The Rev. Emily Wachner
Director of Integrative Programs
In addition to the history, theology, scripture, and liturgy which students learn while at The General Theological Seminary, what other knowledge do they need in order to become excellent priests, serving Christ’s church in a changing world? This is the question I have attempted to answer over the past year, and particularly throughout the summer, in order to shape the Integrative Seminars, a fundamental component of The Way of Wisdom.
The six learning outcomes, listed here, represent the distillation of a year of listening to alumni, bishops, and current research on the state of the church and the clergy. Two particularly influential sources of information have been “Learning Pastoral Imagination: A Five-Year Program on How New Ministers Learn in Practice,” a qualitative study carried out through Auburn Seminary by Dr. Christian Scharen and Dr. Eileen Campbell-Reed, which is available at pastoralimagination.com; and “Clergy Leadership for the 21st Century: Are We Up to the Task?” a white paper presented to the VTS Board of Trustees by David Gortner in 2014.
By the end of six semesters of The Way of Wisdom—six semesters of integrative seminars and four concurrent semesters of field placement—students will:
1. Actively integrate knowledge from multiple contexts, including theological study, contextual education, and their personal lives.
In a recent long-range study of 50 diverse clergy-people, Chris Scharen and Eileen Campbell-Reed of Auburn Seminary sought to answer the question, “How is pastoral imagination formed through the practice of ministry over time?” One of their primary findings, drawing on Craig Dykstra’s previous work, is that “learning pastoral imagination happens best in formation for ministry that is integrative, embodied, and relational.” While the integrative seminars are not the only place where students will be challenged to develop this capacity, they are the primary location.
2. Possess the capacity for theologically-based decision-making and communication.
In reviewing some of the senior work of our recent graduates, it is clear that most students struggled to articulate the theological underpinnings of daily ministerial experiences. To help develop this ability, students must learn the difference between “thinking fast” and “thinking slow,” in order to recognize and nurture theologically-grounded decision-making processes.
3. Understand priesthood as a continuous process of growth and skill development.
Decades of research by Stanford psychologist, Carol Dweck, demonstrate that success in any given field is largely due, not to natural ability or innate genius, but rather, to mindset—particularly a “growth” mindset versus a “fixed” mindset. It is the seminary’s responsibility to prepare seminarians for a lifetime of learning by fostering an understanding of priestly formation as a lifelong process of development, rather than a moment or brief period of ontological change which culminates in ordination.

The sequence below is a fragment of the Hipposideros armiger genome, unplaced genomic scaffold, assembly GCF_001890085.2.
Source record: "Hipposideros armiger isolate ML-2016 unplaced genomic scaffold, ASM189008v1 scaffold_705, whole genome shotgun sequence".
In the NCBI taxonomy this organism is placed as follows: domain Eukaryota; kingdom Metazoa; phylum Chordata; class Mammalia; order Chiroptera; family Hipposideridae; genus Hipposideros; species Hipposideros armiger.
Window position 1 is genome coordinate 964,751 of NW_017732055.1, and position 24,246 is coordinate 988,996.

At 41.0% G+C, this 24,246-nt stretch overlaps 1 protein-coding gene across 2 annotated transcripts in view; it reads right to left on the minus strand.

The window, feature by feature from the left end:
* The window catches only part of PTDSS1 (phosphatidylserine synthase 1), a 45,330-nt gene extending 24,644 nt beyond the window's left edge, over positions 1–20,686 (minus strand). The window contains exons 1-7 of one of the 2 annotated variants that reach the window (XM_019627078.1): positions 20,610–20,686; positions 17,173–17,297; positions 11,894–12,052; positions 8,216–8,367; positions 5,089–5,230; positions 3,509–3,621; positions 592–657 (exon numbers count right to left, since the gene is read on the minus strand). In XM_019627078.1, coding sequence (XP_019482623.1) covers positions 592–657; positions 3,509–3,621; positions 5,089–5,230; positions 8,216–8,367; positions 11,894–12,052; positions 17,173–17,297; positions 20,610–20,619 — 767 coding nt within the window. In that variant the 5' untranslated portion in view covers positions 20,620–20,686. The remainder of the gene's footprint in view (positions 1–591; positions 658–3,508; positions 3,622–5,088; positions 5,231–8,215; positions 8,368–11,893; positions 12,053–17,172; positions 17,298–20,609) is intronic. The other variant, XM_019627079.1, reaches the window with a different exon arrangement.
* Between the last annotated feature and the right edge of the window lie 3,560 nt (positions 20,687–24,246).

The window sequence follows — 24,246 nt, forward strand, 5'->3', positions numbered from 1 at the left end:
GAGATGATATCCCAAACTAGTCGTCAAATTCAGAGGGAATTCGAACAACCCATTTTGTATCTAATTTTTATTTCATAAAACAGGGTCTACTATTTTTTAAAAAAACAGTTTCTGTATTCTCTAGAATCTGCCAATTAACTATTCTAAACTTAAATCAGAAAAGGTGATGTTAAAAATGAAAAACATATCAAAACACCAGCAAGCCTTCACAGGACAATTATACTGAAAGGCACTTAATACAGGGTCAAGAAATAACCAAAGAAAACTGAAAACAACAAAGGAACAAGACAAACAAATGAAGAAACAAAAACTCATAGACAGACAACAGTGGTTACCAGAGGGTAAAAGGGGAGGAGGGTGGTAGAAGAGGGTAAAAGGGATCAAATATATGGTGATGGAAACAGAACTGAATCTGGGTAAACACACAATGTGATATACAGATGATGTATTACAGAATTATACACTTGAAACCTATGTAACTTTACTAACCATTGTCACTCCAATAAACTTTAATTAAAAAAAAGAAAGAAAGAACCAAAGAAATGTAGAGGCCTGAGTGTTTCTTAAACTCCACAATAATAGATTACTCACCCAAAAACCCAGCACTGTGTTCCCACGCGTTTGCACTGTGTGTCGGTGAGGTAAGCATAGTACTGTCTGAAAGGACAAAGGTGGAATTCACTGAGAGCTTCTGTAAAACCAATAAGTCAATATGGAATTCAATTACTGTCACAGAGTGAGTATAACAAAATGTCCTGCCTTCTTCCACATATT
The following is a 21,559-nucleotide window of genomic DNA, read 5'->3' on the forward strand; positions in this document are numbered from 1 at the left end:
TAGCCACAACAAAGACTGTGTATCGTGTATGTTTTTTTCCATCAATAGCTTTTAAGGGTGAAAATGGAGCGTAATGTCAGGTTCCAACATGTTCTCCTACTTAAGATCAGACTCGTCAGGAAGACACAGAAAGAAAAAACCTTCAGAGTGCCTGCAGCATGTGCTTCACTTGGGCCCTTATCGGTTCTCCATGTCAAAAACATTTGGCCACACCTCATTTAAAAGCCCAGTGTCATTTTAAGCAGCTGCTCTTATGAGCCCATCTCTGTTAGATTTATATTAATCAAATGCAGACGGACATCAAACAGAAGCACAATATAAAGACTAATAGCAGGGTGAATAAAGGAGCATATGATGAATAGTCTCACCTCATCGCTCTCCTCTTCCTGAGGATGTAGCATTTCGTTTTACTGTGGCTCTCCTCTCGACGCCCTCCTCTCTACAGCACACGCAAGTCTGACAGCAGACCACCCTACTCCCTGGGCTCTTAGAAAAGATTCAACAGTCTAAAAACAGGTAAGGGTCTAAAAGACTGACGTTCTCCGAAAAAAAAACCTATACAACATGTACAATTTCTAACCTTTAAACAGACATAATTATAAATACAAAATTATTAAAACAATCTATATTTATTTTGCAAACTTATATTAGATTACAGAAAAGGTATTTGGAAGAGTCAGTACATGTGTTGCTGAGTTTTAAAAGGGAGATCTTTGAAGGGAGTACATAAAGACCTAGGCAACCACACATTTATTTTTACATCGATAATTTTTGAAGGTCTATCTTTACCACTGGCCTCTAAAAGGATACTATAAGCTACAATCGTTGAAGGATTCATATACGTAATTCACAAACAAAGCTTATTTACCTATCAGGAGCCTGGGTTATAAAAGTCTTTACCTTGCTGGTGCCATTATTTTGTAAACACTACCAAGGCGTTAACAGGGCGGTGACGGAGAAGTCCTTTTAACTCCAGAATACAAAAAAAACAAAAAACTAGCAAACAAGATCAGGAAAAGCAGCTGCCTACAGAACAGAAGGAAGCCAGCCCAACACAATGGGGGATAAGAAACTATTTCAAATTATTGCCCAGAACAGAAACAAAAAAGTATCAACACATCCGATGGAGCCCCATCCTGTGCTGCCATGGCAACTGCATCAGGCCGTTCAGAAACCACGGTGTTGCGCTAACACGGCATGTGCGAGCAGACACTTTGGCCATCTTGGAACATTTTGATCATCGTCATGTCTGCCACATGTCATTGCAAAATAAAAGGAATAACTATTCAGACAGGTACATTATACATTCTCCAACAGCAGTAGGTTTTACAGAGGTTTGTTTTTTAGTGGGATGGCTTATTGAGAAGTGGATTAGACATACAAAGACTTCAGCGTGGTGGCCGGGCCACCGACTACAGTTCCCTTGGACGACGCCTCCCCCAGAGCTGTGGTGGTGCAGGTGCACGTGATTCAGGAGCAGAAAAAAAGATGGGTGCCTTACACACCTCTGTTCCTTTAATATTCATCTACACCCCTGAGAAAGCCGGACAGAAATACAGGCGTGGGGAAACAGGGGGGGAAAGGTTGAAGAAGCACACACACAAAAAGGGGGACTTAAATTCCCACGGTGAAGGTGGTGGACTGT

4. Recognize organizational systems, assess personal and individual motivations within these systems, and prioritize actions to make change within a given system.
When discussing with alumni, and recent graduates of other theological institutions, the things they most wished they had learned in seminary—but did not—a recurring theme is the desire to make change within calcified systems. Given the rapidly changing state of The Episcopal Church, it is vitally important to equip seminarians with a deep awareness of self, systems, and context, for the sake of change-making.
5. Value and facilitate collaboration.
David Gortner’s long-range clergy study, “Clergy Into Action,” surveyed more than 1,000 recently-ordained mainline clergy-people to assess their preparedness for ministry, particularly in relationship to “what they learned in seminary.” A finding of this research is that clergy-people are tremendously under-prepared when asked to function collaboratively. This is deeply unfortunate, as the basis of Christian ministry is the ekklesia; and, therefore, nearly all ministry is—or should be—collaborative. While other groups, such as the Episcopal Church Foundation, via their Vital Teams initiative, are attempting to remedy this lack post-ordination, seminaries have a great opportunity to develop and model collaborative leadership within our classrooms.
6. Demonstrate sophistication in multiple forms of communication, including 21st-century digital ministry skills.
Recent graduates of this and other seminaries have indicated that, while they may use digital and social media in their personal lives, they feel unprepared to integrate this form of communication into their ministry. Faculty and staff of this seminary have noticed that students struggle to adapt communication styles to various platforms. Communication is the primary tool of evangelism, and we must prepare our students for evangelism in the modern context.
Thirteen students began their Wisdom Year placements this term. These placements are spread throughout five dioceses, and include three placements in bilingual settings via church and diocesan partnerships, in addition to Manhattan “avenue” placements and smaller, suburban “curacy” placements. It is our hope that, through experiencing intensive ministerial field education, paired with challenging classroom-based reflection, students will graduate as better-prepared candidates to lead the church in a changing world.